List of apocalyptic and post-apocalyptic fiction

This is a list of apocalyptic and post-apocalyptic fiction works as portrayed in literature, film, television, and, comics.Apocalyptic fiction is a subgenre of science fiction that is concerned with the end of civilization due to a potentially existential catastrophe such as nuclear warfare, pandemic, extraterrestrial attack, impact event, cybernetic revolt, technological singularity, dysgenics, supernatural phenomena, divine judgment, climate change, resource depletion or some other general disaster. Post-apocalyptic fiction is set in a world or civilization after such a disaster. The time frame may be immediately after the catastrophe, focusing on the travails or psychology of survivors, or considerably later, often including the theme that the existence of pre-catastrophe civilization has been forgotten (or mythologized).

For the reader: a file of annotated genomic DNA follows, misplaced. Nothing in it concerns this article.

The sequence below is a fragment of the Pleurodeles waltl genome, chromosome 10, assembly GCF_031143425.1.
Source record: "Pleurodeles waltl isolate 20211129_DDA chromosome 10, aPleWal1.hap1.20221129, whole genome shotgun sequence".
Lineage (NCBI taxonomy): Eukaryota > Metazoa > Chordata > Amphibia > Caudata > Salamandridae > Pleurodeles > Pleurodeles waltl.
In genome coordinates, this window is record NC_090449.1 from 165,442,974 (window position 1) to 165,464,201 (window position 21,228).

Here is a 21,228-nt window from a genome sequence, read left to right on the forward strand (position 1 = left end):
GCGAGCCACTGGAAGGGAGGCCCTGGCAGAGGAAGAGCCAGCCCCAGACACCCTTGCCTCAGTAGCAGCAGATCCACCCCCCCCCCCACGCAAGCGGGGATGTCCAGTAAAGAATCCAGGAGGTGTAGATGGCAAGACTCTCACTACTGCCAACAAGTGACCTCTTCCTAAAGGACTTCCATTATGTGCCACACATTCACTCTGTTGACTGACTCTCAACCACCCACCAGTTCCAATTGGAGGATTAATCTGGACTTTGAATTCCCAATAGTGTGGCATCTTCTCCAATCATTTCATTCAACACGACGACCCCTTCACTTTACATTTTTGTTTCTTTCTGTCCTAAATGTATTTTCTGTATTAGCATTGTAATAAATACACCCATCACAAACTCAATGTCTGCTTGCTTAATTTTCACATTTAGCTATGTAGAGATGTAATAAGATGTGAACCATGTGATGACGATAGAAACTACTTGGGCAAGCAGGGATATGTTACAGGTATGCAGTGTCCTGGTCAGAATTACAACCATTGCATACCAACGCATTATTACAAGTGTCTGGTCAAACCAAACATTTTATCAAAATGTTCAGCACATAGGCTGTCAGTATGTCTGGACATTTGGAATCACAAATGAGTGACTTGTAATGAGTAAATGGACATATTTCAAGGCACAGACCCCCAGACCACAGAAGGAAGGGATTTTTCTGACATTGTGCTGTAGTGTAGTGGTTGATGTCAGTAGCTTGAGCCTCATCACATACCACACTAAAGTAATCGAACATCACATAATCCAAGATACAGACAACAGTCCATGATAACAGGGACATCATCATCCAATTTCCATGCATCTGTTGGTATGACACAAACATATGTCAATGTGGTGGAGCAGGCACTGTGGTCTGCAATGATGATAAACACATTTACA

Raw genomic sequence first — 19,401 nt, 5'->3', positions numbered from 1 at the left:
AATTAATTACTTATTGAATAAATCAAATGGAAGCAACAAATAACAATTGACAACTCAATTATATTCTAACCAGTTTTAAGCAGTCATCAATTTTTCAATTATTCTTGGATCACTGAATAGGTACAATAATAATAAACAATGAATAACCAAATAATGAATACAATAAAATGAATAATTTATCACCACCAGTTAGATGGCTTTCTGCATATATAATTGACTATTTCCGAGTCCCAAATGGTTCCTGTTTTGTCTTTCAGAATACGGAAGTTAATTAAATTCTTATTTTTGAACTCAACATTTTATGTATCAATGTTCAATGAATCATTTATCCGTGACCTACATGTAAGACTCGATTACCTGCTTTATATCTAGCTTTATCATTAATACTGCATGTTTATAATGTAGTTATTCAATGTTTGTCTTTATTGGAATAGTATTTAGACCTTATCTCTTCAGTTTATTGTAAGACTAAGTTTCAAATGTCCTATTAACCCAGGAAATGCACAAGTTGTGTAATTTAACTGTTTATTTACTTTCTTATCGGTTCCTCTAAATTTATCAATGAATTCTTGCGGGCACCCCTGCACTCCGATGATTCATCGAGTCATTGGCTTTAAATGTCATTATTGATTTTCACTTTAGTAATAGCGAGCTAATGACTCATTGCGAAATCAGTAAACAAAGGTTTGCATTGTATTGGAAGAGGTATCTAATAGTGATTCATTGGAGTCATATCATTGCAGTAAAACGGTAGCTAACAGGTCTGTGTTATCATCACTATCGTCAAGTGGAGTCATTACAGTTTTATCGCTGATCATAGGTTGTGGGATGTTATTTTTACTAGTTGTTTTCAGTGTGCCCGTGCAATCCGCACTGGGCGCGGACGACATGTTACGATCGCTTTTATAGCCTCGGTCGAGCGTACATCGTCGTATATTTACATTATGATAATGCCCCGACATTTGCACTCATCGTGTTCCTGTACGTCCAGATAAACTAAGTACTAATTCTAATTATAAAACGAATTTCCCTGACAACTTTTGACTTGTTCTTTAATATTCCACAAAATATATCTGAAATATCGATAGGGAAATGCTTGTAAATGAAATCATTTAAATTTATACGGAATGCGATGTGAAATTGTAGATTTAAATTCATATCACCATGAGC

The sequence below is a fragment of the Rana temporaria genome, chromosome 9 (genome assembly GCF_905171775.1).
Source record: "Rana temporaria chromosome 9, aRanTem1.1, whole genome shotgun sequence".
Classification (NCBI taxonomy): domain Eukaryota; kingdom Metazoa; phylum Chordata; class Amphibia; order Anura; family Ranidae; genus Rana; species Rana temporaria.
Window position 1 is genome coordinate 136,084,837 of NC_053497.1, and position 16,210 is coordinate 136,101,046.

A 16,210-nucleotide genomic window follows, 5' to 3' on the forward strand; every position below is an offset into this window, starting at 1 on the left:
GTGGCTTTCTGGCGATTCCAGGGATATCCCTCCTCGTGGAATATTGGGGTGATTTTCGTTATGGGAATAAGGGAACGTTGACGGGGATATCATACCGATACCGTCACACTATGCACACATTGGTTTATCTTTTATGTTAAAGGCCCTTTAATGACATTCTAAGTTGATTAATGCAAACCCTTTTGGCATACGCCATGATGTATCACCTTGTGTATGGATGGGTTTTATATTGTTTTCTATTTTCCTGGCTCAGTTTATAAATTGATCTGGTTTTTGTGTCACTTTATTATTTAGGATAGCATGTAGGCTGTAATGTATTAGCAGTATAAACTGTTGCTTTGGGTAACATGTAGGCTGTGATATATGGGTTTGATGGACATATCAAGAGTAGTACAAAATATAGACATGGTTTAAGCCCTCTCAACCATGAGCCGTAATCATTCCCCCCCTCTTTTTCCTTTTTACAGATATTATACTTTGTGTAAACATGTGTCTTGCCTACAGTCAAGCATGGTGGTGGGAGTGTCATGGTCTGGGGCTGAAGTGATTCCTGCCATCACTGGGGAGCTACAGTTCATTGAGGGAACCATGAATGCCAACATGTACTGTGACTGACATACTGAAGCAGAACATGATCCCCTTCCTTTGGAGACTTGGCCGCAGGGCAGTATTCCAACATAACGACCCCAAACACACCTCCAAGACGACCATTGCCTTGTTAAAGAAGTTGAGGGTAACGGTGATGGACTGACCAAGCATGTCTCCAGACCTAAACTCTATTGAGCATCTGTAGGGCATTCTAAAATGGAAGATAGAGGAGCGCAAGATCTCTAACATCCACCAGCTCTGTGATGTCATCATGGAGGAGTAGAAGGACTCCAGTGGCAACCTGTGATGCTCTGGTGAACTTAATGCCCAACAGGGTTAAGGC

Apocalypse is a Greek word referring to the end of the world. Apocalypticism is the religious belief that there will be an apocalypse, a term which originally referred to a revelation of God's will, but now usually refers to belief that the world will come to an end very soon, even within one's own lifetime.Apocalyptic fiction does not portray catastrophes, or disasters, or near-disasters that do not result in apocalypse. A threat of an apocalypse does not make a piece of fiction apocalyptic. For example, Armageddon and Deep Impact are considered disaster films and not apocalyptic fiction because, although earth and/or human-kind are terribly threatened, in the end they manage to avoid destruction. Apocalyptic fiction is not the same as fiction that provides visions of a dystopian future. George Orwell's Nineteen Eighty-Four, for example, is dystopian fiction, not apocalyptic fiction.